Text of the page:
Getting granular consent can be difficult.  GDPR recognises that it may not be possible to fully identify the purpose of scientific research processing at the point of data collection and acknowledges that individuals could consent only to certain areas of research.  GDPR’s principles are relaxed for the benefit of scientific research but they continue to apply.  The purpose of the processing must still be described but it is enough for the research purpose to be ‘well described’ rather than specific.  Transparency is a safeguard where specific consent is not possible.  Research plans should be available.  Consent should be refreshed as the research progresses.

Consent must be freely given.  Does a research participant have a free choice?  Probably yes, if the intended processing is not arbitrary or unusual and if the information provided is adequate and accurate.  An informed refusal to join a clinical trial will not lead to standard treatment being withdrawn so there is no detriment.  But what if the standard treatment is not working?  If the individual has to consent to arbitrary processing of their personal data in order to take what may be their only remaining hope then it is difficult to see that as a free choice.

Consent can be withdrawn.  Researchers have some comfort in that processing that has already been carried out remains legitimate after consent is withdrawn.  But further processing must stop which threatens the ongoing research project, unless the data can be disentangled.  To make matters worse (for the researcher), if there is no other legal basis for holding the data then it may be necessary to delete it – more difficult disentangling, especially if the individual forces deletion through their right to be forgotten.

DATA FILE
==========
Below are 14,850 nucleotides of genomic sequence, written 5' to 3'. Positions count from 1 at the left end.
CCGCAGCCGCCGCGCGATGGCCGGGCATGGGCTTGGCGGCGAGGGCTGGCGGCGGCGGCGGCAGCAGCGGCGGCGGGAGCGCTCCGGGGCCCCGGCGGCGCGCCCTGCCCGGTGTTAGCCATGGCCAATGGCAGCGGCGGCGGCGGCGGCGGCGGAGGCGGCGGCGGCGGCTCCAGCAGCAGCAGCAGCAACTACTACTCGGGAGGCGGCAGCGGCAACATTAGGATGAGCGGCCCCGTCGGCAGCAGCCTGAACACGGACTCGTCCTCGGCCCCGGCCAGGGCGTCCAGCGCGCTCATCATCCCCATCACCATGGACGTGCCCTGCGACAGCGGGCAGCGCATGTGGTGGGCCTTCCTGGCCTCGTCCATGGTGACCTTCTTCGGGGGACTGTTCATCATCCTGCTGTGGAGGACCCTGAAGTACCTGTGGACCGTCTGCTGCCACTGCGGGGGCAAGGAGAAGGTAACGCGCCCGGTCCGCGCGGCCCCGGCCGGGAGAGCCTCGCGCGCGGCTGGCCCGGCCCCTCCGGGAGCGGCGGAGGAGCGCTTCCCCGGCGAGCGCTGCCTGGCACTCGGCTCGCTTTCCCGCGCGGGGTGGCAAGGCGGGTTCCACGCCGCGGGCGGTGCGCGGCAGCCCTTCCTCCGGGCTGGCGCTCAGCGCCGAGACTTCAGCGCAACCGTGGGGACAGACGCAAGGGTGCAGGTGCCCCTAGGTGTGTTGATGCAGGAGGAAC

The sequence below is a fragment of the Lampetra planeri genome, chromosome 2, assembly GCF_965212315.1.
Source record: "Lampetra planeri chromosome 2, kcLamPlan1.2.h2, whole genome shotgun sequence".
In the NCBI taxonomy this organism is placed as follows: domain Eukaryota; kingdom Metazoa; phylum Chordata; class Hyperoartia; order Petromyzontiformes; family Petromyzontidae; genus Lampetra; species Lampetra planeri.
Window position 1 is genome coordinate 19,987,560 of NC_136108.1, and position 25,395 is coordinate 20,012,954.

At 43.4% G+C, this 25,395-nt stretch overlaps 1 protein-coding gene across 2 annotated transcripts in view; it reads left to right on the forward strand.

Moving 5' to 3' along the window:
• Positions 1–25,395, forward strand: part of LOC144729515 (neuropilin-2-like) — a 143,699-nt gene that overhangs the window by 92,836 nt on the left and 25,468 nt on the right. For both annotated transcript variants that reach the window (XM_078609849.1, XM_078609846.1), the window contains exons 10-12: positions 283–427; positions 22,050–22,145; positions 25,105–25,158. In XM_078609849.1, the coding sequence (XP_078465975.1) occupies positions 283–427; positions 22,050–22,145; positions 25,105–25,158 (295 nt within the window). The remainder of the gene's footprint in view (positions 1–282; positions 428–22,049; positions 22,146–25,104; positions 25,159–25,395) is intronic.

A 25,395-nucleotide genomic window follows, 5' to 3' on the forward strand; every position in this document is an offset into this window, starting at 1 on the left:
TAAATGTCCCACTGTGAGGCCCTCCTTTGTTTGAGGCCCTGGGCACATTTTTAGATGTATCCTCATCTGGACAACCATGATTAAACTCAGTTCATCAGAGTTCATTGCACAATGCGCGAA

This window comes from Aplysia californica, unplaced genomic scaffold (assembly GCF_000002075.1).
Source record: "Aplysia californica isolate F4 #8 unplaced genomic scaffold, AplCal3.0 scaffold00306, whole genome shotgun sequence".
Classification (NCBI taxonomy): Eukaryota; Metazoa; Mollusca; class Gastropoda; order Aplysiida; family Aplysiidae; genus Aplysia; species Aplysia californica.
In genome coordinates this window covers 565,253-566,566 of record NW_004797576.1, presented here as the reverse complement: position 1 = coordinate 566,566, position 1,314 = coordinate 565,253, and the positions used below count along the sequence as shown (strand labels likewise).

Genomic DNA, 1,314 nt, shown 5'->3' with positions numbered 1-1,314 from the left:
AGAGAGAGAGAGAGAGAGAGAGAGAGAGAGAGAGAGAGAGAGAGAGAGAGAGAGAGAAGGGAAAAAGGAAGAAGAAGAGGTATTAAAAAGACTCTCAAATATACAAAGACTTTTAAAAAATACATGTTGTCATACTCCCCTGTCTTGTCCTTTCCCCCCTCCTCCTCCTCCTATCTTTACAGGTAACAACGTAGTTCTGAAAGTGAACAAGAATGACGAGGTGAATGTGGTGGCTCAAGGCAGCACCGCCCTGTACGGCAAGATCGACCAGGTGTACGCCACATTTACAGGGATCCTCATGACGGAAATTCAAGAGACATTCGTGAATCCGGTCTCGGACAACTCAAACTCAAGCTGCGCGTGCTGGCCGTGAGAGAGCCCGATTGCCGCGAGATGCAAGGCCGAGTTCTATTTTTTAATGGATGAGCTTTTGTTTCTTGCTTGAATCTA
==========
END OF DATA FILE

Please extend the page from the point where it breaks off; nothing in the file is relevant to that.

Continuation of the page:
What can the worried researcher do about the risk of withdrawal?  Anonymise the data and carry on is always a good answer.  Rely on a different legal basis in the first place (and carry on) is another good answer.

Sidestepping the issue by making the consent irrevocable is not a good answer: it would breach the requirement that consent can be withdrawn at any time.

A sneaky lawyer’s answer may be to embrace the requirement that consent must be as easy to withdraw as to give.  If changing formats involves ‘undue effort’ then avoid electronic means and require consent to be in writing.  This answer is not guaranteed by any stretch of the imagination: the data controller is essentially betting that few will bother to put pen to paper to withdraw.

Clearly GDPR consent is a troublesome beastie but there is one strong point in its favour.  Using consent as the legal basis for processing promotes trust.  Repeatedly refreshing that consent as the research progresses reinforces trust.  Trust makes the engagement stronger.  Perhaps the prize of a stronger and more committed and engaged research cohort based on consent is worth it?